A complete draft of a research paper that is shared publicly, before it has been peer-reviewed.

Peer review can take many months and in a global health emergency such as the COVID-19 pandemic, there is a lot of pressure on researchers to share their research findings. To speed up the process authors have been sharing their manuscripts or preprints, ahead of peer review and approval, with other researchers, allowing for quick collaboration. medRxiv is a preprint server for health sciences.

Preprints can be changed or retracted, following peer review.  In May 2020, a preprint said that a mutated version of the SARS-CoV-2 called D614G was “more transmissible” and was of “urgent concern”. The preprint was tweeted about 7000 times and picked up by 417 news outlets. The peer-reviewed version published later in the journal called Cell clarified that this was a laboratory study and there was no evidence that the D614G mutation was “more transmissible” among people.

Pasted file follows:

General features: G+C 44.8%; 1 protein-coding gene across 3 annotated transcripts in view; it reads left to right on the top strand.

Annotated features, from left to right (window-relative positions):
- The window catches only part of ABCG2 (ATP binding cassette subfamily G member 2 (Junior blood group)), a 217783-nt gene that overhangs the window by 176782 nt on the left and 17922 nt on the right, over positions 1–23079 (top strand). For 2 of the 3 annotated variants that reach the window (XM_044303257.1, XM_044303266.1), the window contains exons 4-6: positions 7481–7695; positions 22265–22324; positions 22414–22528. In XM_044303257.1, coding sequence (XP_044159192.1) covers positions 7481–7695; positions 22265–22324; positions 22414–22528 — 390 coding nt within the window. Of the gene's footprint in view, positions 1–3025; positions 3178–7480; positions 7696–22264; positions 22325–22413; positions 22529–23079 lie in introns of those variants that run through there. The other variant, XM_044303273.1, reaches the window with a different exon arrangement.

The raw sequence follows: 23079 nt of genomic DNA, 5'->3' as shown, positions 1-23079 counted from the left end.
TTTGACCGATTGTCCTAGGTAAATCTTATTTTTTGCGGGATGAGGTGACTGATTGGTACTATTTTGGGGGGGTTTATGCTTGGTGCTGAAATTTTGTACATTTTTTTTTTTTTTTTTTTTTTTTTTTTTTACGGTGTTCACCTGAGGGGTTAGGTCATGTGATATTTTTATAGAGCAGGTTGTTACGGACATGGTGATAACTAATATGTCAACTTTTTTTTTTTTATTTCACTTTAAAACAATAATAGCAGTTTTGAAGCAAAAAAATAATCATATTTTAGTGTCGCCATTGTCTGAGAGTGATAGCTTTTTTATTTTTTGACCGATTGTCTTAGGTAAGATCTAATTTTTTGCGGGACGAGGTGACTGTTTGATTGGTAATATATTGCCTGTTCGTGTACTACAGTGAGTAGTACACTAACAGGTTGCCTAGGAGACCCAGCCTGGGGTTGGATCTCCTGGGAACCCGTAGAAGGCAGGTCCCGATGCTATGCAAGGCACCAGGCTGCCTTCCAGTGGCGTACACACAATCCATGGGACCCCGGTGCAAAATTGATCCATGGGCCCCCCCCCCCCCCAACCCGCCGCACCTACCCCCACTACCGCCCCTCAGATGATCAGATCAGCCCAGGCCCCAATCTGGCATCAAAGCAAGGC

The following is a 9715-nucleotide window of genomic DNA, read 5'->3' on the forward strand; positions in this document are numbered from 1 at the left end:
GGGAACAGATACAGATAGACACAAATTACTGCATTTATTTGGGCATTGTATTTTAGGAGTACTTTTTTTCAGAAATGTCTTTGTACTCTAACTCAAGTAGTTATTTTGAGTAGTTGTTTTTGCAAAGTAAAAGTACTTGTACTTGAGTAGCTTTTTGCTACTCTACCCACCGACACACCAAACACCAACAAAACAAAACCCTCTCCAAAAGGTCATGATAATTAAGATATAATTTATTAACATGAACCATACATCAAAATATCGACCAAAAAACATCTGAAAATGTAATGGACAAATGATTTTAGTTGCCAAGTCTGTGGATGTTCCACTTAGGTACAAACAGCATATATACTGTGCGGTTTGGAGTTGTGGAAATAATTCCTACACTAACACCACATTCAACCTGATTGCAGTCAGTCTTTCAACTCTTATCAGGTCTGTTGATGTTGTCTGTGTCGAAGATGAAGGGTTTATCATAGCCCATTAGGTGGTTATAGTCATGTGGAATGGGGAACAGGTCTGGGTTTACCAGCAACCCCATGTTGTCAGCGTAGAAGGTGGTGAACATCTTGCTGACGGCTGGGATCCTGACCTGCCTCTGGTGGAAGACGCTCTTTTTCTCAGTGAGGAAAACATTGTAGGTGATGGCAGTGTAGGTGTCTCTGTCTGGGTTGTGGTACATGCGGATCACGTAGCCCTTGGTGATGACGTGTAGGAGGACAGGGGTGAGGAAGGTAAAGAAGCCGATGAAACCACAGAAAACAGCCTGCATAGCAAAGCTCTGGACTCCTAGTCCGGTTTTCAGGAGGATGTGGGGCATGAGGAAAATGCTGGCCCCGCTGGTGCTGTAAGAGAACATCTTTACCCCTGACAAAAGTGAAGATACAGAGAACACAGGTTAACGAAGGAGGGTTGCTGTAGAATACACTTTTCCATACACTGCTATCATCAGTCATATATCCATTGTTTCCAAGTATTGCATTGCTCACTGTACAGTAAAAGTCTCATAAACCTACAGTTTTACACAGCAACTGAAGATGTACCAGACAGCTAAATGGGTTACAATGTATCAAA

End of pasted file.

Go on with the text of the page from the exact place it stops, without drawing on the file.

Retraction Watch is a website that tracks the research articles that have had to be retracted by authors.

TIP: Approach preprints with caution, as they may be a source of incomplete information or misinformation. Journalists reporting on preprints need to explain to readers that the article has not yet been peer-reviewed and that the findings are preliminary, could change significantly, or even be finally rejected.




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